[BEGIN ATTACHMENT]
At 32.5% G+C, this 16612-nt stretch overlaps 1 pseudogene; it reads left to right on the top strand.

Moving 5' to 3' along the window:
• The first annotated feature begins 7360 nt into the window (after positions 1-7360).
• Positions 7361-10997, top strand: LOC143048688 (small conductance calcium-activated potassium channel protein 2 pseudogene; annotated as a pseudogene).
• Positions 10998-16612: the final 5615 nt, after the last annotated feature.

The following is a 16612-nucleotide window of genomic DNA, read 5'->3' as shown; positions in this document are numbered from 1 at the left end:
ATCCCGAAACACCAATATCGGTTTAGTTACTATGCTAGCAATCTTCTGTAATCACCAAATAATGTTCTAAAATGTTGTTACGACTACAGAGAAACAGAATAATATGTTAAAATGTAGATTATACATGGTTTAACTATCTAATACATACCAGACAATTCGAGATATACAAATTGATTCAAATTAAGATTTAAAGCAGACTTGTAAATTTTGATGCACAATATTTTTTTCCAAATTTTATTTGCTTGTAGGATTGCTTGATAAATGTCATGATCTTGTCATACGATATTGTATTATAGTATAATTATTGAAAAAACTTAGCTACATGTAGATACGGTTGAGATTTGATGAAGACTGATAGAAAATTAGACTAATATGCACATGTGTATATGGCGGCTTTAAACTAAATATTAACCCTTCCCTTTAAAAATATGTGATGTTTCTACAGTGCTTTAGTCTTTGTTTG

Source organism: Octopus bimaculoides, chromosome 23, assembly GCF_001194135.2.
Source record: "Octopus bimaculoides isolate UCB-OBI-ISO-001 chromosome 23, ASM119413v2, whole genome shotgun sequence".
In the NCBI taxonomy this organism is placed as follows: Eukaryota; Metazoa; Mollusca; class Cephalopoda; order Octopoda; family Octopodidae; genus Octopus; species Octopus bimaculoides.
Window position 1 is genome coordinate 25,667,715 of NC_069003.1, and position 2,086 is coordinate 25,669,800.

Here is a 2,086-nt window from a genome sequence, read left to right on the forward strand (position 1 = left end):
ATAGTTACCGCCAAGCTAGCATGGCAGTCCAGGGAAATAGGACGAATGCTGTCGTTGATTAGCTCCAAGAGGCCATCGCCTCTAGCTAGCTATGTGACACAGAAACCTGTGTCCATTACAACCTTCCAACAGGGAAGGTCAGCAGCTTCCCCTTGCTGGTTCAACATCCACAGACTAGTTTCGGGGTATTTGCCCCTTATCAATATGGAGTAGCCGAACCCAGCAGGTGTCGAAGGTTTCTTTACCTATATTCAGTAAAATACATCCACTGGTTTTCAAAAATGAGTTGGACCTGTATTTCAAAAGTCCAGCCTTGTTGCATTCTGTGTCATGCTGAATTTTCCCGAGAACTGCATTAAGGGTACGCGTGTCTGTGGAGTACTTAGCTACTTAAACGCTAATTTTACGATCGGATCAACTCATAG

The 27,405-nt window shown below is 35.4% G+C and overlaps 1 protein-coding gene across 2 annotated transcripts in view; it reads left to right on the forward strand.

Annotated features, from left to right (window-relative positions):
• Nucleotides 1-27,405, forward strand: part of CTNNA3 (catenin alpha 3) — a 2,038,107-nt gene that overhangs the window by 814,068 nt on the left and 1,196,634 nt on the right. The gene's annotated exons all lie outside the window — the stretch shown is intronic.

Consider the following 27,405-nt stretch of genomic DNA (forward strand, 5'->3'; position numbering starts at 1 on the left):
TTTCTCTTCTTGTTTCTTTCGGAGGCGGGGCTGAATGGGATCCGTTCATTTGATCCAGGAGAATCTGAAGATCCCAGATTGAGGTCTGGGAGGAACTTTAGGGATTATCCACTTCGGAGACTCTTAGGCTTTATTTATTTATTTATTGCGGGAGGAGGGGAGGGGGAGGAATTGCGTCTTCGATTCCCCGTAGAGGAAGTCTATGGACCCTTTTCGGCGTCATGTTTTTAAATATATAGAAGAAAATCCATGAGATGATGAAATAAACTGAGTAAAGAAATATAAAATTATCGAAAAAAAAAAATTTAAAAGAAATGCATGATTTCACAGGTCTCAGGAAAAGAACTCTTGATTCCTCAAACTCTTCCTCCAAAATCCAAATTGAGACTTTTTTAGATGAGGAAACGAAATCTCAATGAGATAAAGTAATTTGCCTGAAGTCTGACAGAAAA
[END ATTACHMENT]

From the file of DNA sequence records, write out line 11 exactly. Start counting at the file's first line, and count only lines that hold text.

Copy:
Window position 1 is genome coordinate 25,667,715 of NC_069003.1, and position 2,086 is coordinate 25,669,800.